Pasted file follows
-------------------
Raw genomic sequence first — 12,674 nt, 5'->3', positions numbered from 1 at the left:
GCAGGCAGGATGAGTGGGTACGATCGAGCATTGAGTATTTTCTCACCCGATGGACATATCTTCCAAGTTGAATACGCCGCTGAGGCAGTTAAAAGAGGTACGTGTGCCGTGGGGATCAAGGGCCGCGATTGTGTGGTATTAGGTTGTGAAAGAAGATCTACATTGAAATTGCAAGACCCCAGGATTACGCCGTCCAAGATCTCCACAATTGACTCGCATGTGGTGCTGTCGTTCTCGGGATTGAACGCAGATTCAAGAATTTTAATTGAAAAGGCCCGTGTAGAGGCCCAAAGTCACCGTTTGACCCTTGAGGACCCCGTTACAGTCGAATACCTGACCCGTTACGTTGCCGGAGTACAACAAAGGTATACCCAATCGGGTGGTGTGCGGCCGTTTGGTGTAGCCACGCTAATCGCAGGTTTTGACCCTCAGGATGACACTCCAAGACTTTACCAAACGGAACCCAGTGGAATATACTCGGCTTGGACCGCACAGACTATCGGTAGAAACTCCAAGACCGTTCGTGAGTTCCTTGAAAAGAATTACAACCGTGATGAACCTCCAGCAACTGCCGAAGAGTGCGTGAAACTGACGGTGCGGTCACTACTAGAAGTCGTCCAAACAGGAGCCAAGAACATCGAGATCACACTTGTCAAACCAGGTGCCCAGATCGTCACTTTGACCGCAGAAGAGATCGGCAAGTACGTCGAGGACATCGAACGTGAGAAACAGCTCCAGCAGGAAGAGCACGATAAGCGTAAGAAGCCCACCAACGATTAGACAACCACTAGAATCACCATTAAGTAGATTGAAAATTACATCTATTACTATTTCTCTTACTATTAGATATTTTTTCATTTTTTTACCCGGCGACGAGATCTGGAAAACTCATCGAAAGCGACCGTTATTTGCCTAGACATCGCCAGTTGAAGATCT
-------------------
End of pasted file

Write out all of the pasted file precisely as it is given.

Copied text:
Raw genomic sequence first — 12,674 nt, 5'->3', positions numbered from 1 at the left:
GCAGGCAGGATGAGTGGGTACGATCGAGCATTGAGTATTTTCTCACCCGATGGACATATCTTCCAAGTTGAATACGCCGCTGAGGCAGTTAAAAGAGGTACGTGTGCCGTGGGGATCAAGGGCCGCGATTGTGTGGTATTAGGTTGTGAAAGAAGATCTACATTGAAATTGCAAGACCCCAGGATTACGCCGTCCAAGATCTCCACAATTGACTCGCATGTGGTGCTGTCGTTCTCGGGATTGAACGCAGATTCAAGAATTTTAATTGAAAAGGCCCGTGTAGAGGCCCAAAGTCACCGTTTGACCCTTGAGGACCCCGTTACAGTCGAATACCTGACCCGTTACGTTGCCGGAGTACAACAAAGGTATACCCAATCGGGTGGTGTGCGGCCGTTTGGTGTAGCCACGCTAATCGCAGGTTTTGACCCTCAGGATGACACTCCAAGACTTTACCAAACGGAACCCAGTGGAATATACTCGGCTTGGACCGCACAGACTATCGGTAGAAACTCCAAGACCGTTCGTGAGTTCCTTGAAAAGAATTACAACCGTGATGAACCTCCAGCAACTGCCGAAGAGTGCGTGAAACTGACGGTGCGGTCACTACTAGAAGTCGTCCAAACAGGAGCCAAGAACATCGAGATCACACTTGTCAAACCAGGTGCCCAGATCGTCACTTTGACCGCAGAAGAGATCGGCAAGTACGTCGAGGACATCGAACGTGAGAAACAGCTCCAGCAGGAAGAGCACGATAAGCGTAAGAAGCCCACCAACGATTAGACAACCACTAGAATCACCATTAAGTAGATTGAAAATTACATCTATTACTATTTCTCTTACTATTAGATATTTTTTCATTTTTTTACCCGGCGACGAGATCTGGAAAACTCATCGAAAGCGACCGTTATTTGCCTAGACATCGCCAGTTGAAGATCT